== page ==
The largest number typically found in thoroughbass figures is 7. In
general, compound intervals (an octave or larger) are reduced to their
simple interval equivalent. A tenth becomes a third, a thirteenth
becomes a sixth, etc.
The most common chords in tonal music are triads and seventh

chords. The following figures apply to these chords:

5/3: use a fifth and a third above the bass (one note of the
chord will be doubled)
6/3: use a sixth and a third above the bass (one note of the
chord will be doubled)
6/4: use a sixth and a fourth above the bass (one note of
the chord will be doubled)
7/5/3: use a seventh, a fifth, and a third above the bass
6/5/3: use a sixth, a fifth, and a third above the bass
6/4/3: use a sixth, a fourth, and a third above the bass
6/4/2: a use a sixth, a fourth, and a second above the bass
These figures are so common, that most of them have shortcuts:

no figure = 5/3
6 = 6/3
6/4 is never abbreviated
7 = 7/5/3
6/5 = 6/5/3
4/3 = 6/4/3
4/2 (or just 2) = 6/4/2
Other shortcuts generally follow two simple rules:
Assume a fifth is present above the bass unless there is a
6 in the figure.
Assume a third is present above the bass unless there is a
4 or a 2 in the figure.

Unfamiliar figures and chords


Only seven figures are given above. If you see a figure you do not
recognize, simply follow the intervals (using the two shortcut
rules). Likewise, if analyzing a chord that is not a triad or seventh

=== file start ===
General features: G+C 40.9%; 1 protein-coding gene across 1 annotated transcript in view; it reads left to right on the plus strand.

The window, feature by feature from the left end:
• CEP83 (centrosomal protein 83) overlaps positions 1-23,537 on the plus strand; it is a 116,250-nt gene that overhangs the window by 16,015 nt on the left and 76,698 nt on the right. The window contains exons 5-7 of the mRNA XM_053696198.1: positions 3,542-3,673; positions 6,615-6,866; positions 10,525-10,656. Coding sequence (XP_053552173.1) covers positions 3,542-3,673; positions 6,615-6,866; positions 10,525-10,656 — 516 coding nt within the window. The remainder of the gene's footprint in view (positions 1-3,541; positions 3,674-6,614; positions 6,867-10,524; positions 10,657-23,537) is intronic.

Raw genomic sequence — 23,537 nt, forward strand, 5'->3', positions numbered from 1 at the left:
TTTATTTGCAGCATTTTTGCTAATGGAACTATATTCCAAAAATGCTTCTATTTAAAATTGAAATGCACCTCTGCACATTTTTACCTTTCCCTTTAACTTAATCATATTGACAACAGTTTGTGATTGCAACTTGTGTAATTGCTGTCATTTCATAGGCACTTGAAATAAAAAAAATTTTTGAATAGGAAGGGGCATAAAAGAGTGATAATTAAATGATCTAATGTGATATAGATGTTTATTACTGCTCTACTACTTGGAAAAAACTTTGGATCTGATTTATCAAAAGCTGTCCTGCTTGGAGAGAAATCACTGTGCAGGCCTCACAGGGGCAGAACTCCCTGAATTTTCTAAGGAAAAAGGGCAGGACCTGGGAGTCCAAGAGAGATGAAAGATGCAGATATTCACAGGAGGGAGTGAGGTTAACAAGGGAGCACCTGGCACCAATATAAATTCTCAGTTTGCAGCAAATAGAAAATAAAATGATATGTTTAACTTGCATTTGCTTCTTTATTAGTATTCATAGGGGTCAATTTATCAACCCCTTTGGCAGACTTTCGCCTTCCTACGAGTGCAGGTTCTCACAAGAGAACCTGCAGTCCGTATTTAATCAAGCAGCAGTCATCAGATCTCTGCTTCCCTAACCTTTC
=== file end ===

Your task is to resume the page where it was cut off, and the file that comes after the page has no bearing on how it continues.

chord, simply label the simple intervals you see/hear above the
bass, from top to bottom in descending order: 7/6/3 or 5/4, for
example. In time, you will become familiar with a number of other
harmonic possibilities, and their corresponding figures.

Chords of the fifth and chords of the


sixth

sixth
All chords can be categorized as either a chord of the ifth or a chord
of the sixth. This distinction will be important for our study of
voice-leading.
A chord of the ifth contains a fifth above the bass, but no sixth
above the bass.
A chord of the sixth contains a sixth above the bass.

Chromatic alteration
If a note is chromatically altered (different than the key signature),
the figure must be altered as well. Since bass notes are already
present in the bass, a chromatic alteration in the bass will not make
it into the figure. However, any other alteration in the upper voices
(such as a raised leading tone in minor) must be reflected in the
figure. To do so, simply put a sharp, flat, or natural to the left of the
appropriate number.
Of course, there are some shortcuts. For example, draw a line (a
slash) through a number to denote that it is raised by half-step
(can substitute both for sharp or for natural). Also, when altering
the third above the bass, simply use the sharp, flat, or natural and
leave out the 3.

In general, if there is a shortcut available, use it. The shortcuts are


more standard than the corresponding full notation.
Keep in mind that some chords have abbreviated figures. For
example, it is common for the leading tone to be the third above
the bass in a 5/3 chord. In such a situation, a bass note that
otherwise would have no figure needs a sharp or a natural for its
thoroughbass figure.